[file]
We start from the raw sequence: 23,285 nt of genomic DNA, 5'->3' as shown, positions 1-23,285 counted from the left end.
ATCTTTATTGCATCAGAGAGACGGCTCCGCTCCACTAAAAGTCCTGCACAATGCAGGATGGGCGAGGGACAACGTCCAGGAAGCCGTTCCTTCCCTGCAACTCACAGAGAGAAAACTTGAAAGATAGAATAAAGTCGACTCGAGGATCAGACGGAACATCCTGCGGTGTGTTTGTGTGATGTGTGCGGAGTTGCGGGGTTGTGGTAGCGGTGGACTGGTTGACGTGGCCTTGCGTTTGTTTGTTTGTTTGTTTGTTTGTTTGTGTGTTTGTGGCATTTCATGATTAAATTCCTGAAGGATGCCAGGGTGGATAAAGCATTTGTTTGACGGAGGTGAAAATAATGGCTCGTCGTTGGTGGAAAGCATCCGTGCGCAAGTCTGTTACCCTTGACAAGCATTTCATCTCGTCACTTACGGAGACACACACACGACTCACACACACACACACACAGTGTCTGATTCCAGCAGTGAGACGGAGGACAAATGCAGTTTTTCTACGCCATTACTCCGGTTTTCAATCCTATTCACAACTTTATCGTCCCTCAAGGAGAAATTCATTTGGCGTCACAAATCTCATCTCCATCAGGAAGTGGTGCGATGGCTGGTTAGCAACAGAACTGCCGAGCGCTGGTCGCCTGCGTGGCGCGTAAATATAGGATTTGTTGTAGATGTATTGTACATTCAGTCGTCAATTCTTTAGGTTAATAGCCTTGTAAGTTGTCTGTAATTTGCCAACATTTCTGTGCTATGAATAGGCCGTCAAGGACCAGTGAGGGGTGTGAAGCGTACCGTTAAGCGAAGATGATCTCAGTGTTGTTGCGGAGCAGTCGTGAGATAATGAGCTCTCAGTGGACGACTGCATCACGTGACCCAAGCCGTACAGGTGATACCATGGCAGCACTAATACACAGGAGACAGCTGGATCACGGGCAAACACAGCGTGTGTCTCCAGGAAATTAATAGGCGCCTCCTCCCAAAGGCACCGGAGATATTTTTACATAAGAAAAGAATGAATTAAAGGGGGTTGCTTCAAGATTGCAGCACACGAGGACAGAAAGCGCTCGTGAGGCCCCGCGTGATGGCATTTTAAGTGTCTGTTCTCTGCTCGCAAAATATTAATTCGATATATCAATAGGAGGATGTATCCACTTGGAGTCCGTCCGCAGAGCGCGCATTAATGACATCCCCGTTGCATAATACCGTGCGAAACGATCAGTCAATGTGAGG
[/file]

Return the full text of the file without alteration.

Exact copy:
We start from the raw sequence: 23,285 nt of genomic DNA, 5'->3' as shown, positions 1-23,285 counted from the left end.
ATCTTTATTGCATCAGAGAGACGGCTCCGCTCCACTAAAAGTCCTGCACAATGCAGGATGGGCGAGGGACAACGTCCAGGAAGCCGTTCCTTCCCTGCAACTCACAGAGAGAAAACTTGAAAGATAGAATAAAGTCGACTCGAGGATCAGACGGAACATCCTGCGGTGTGTTTGTGTGATGTGTGCGGAGTTGCGGGGTTGTGGTAGCGGTGGACTGGTTGACGTGGCCTTGCGTTTGTTTGTTTGTTTGTTTGTTTGTTTGTGTGTTTGTGGCATTTCATGATTAAATTCCTGAAGGATGCCAGGGTGGATAAAGCATTTGTTTGACGGAGGTGAAAATAATGGCTCGTCGTTGGTGGAAAGCATCCGTGCGCAAGTCTGTTACCCTTGACAAGCATTTCATCTCGTCACTTACGGAGACACACACACGACTCACACACACACACACACAGTGTCTGATTCCAGCAGTGAGACGGAGGACAAATGCAGTTTTTCTACGCCATTACTCCGGTTTTCAATCCTATTCACAACTTTATCGTCCCTCAAGGAGAAATTCATTTGGCGTCACAAATCTCATCTCCATCAGGAAGTGGTGCGATGGCTGGTTAGCAACAGAACTGCCGAGCGCTGGTCGCCTGCGTGGCGCGTAAATATAGGATTTGTTGTAGATGTATTGTACATTCAGTCGTCAATTCTTTAGGTTAATAGCCTTGTAAGTTGTCTGTAATTTGCCAACATTTCTGTGCTATGAATAGGCCGTCAAGGACCAGTGAGGGGTGTGAAGCGTACCGTTAAGCGAAGATGATCTCAGTGTTGTTGCGGAGCAGTCGTGAGATAATGAGCTCTCAGTGGACGACTGCATCACGTGACCCAAGCCGTACAGGTGATACCATGGCAGCACTAATACACAGGAGACAGCTGGATCACGGGCAAACACAGCGTGTGTCTCCAGGAAATTAATAGGCGCCTCCTCCCAAAGGCACCGGAGATATTTTTACATAAGAAAAGAATGAATTAAAGGGGGTTGCTTCAAGATTGCAGCACACGAGGACAGAAAGCGCTCGTGAGGCCCCGCGTGATGGCATTTTAAGTGTCTGTTCTCTGCTCGCAAAATATTAATTCGATATATCAATAGGAGGATGTATCCACTTGGAGTCCGTCCGCAGAGCGCGCATTAATGACATCCCCGTTGCATAATACCGTGCGAAACGATCAGTCAATGTGAGG